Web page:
This course is
designed to provide fire service and public safety organizations the basics to develop their honor guard and color guard units.
This course is intended to offer a unique training environment that will provide basic guidance for the standardization of
training methods, instruction in proper drill movement and techniques, leadership enhancement, and team confidence building.
The course covered the following material: basic drill
and ceremonial movements, church and casket protocol, developing department SOPs for honor guards and color guards, public
safety officer benefits, flag etiquette, honor guard commander leadership training, various types of funeral services, and
honor guard and color guard history.
Congratulations to Fire Fighter Jason Wellings for completing this one week course at
the Connecticut Fire Academy.
Four members of Local 3954 attended this class:
Dennis Carlson, Mark Morrison, Jason Szemreylo and Brian Gagnon.
A course in 'Horse911:' Area firefighters learn how to save horses in
ENFIELD - Most of the firefighters had never touched a horse, let alone put a halter on one.
"I rode a merry-go-round once," one firefighter quipped when asked of his prior equestrian experience.
Shane from Crystal Lake, and I'm actually afraid of horses," another announced.
The firefighters from Ellington, Crystal Lake, Stafford, West Stafford, Somers, and Tolland
were part of the sixth in a series of on-site workshops coordinated by the Connecticut Horse Council's "Horse911" project,
an initiative aimed at teaching members of all of
Connecticut's fire departments basic horse-handling techniques and promoting
fire prevention and preparedness among barn owners.
Typical horse barns made of dry timber and with hay bales stacked
to the rafters all have one nightmarish commonality. If a fire breaks out, it spreads swiftly, and without quick intervention
by rescuers, the horses inside can suffocate or burn to death within minutes.
Though their imposing stature and strength
might suggest otherwise, horses are fragile creatures when it comes to smoke, heat, and fire. Once a fire is within 10 feet
of a horse, it can suffocate within three minutes, said Amy Stegall, a Stafford resident who is president of the Connecticut
Horse Council and a coordinator of Monday's workshop.
"A horse has large nostrils, and it's going to be inhaling a large
amount of smoke," she said. "Even if it isn't burned, it can still die from smoke inhalation."
It's an event horse lovers
would rather not think about, but with the right training, firefighters - if they arrive in time - can save the lives of the
horses as well prevent concerned bystanders without fire gear from risking a potentially fatal rescue attempt.
Roundtuit Ranch initial caution quickly gave way to wide smiles as each firefighter got up close and personal with the three
cooperative volunteers - the ranch's horses, Pippi, Comet, and Ozzie.
One by one, each firefighter approached one of
the horses, talking softly to announce their presence, coming up to the left side of the horse - never directly in front or
behind - and offering a hand to sniff and a gentle rub of the neck.
Pippi, a 13-year-old dark chestnut mare, seemed to
take the attention in stride, though her ears perked quizzically as a pump truck that was parked incongruously in the center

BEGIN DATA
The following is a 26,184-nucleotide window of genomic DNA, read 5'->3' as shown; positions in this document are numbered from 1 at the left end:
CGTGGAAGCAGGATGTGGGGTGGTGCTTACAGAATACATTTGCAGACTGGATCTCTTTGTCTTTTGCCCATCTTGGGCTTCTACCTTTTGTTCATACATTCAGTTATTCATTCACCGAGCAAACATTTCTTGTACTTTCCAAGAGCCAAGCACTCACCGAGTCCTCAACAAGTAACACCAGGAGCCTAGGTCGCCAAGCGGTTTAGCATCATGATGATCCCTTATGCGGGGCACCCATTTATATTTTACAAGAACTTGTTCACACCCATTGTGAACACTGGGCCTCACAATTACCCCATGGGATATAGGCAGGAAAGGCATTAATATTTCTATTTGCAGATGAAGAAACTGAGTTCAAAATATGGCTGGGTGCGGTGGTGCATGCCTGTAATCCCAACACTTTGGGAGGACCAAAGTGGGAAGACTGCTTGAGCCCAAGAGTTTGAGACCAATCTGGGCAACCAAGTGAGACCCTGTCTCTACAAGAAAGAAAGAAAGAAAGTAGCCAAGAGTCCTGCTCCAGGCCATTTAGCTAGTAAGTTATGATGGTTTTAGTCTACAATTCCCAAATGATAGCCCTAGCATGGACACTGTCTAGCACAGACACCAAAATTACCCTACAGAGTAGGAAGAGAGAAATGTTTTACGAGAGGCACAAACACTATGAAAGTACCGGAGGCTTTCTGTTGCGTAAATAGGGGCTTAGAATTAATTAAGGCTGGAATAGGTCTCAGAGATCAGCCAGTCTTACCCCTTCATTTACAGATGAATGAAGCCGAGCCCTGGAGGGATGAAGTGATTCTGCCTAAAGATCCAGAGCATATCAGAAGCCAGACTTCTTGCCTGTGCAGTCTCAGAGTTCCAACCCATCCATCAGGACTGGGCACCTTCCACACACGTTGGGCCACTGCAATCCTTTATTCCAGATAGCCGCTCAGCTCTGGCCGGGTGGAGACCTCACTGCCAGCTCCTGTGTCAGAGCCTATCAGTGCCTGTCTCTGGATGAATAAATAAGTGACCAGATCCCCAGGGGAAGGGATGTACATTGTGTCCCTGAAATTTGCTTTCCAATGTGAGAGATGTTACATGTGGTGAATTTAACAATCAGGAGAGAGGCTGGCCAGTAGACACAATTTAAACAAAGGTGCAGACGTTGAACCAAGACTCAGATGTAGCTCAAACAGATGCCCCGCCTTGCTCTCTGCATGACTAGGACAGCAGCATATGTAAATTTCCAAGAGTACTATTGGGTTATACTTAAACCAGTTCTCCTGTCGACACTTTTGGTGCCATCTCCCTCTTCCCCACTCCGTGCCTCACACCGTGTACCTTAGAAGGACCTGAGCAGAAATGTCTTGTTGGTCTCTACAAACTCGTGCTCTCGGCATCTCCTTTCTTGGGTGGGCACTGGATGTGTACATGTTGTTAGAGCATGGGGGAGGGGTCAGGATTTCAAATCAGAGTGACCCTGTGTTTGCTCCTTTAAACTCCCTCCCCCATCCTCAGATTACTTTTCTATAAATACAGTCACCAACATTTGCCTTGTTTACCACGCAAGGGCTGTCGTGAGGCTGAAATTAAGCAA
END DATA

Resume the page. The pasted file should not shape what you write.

of the ranch's enclosed riding ring fired up its diesel engine and began to flash blue and red strobe lights.
firefighter then took a turn leading a now slightly anxious horse around the truck, buttressed by experienced handlers ready
to take over if the noise and flashing lights got the better of the animals.
But the horses were good, and by night's end,
each firefighter was trained to approach a horse, put on its halter, and lead it to safety, recognizing and reacting to cues
from the animal's demeanor and avoiding injury if the horse panicked.
Horses have a habit of stubbornly holding their
ground in their stalls even in the face of danger, and have been known to flee back into burning barns once freed, according
to Halide Caine, the workshop's facilitator.
That's why learning to lead the horse is so important.
Caine told the
firefighters to use caution when deciding whether to attempt a rescue.
"We don't want you running into a burning barn,
thinking you might be able to save a horse. If that barn is fully engulfed, it's over," she said. "Sometimes by the time you
arrive it will be too late."
Barn fires are often caused by faulty wiring, lightning strikes, and improperly baled
hay, which can spontaneously combust in the right conditions, according to Caine.
Part of Horse911 has been teaching barn
managers how to guard against common causes of fires.
The horse-handing abilities now held by the firefighters could easily
come in handy in the more likely event of a loose horse or an accident involving a horse trailer, Caine said.
three hours of hands-on instruction, many firefighters said they came away feeling more confident in their ability to help
save a horse.
"I haven't been on a horse since I was very small," said
Patricia Loftus of the Somers Fire Department.
"My exposure was pony rides when I was very little - didn't have to do anything other than sit. The training here tonight
was wonderful. I'm very, very pleased that they offered it."
Brian Gagnon of the Tolland Fire Department said
he planned to share what he'd learned with others.
"In our community, we actually have a lot of horse farms, and this
has definitely been a useful training. I don't think tonight is the end of that training, but the beginning."